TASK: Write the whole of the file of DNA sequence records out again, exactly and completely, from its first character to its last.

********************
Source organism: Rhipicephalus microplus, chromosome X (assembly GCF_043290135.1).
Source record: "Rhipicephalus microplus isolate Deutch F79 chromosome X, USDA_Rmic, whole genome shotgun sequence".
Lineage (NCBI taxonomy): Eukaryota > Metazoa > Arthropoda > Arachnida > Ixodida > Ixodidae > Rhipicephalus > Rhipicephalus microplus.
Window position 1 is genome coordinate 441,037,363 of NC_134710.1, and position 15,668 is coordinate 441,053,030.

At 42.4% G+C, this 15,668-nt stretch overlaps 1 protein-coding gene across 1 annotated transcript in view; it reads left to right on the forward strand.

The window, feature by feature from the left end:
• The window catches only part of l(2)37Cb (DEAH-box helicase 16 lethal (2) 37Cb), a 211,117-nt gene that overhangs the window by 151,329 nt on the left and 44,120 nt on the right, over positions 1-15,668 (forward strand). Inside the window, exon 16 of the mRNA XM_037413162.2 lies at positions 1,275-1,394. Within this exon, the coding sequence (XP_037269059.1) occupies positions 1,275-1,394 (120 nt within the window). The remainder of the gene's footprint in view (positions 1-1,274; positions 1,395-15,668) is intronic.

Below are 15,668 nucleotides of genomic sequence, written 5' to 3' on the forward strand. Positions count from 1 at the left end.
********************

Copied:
Source organism: Rhipicephalus microplus, chromosome X (assembly GCF_043290135.1).
Source record: "Rhipicephalus microplus isolate Deutch F79 chromosome X, USDA_Rmic, whole genome shotgun sequence".
Lineage (NCBI taxonomy): Eukaryota > Metazoa > Arthropoda > Arachnida > Ixodida > Ixodidae > Rhipicephalus > Rhipicephalus microplus.
Window position 1 is genome coordinate 441,037,363 of NC_134710.1, and position 15,668 is coordinate 441,053,030.

At 42.4% G+C, this 15,668-nt stretch overlaps 1 protein-coding gene across 1 annotated transcript in view; it reads left to right on the forward strand.

The window, feature by feature from the left end:
• The window catches only part of l(2)37Cb (DEAH-box helicase 16 lethal (2) 37Cb), a 211,117-nt gene that overhangs the window by 151,329 nt on the left and 44,120 nt on the right, over positions 1-15,668 (forward strand). Inside the window, exon 16 of the mRNA XM_037413162.2 lies at positions 1,275-1,394. Within this exon, the coding sequence (XP_037269059.1) occupies positions 1,275-1,394 (120 nt within the window). The remainder of the gene's footprint in view (positions 1-1,274; positions 1,395-15,668) is intronic.

Below are 15,668 nucleotides of genomic sequence, written 5' to 3' on the forward strand. Positions count from 1 at the left end.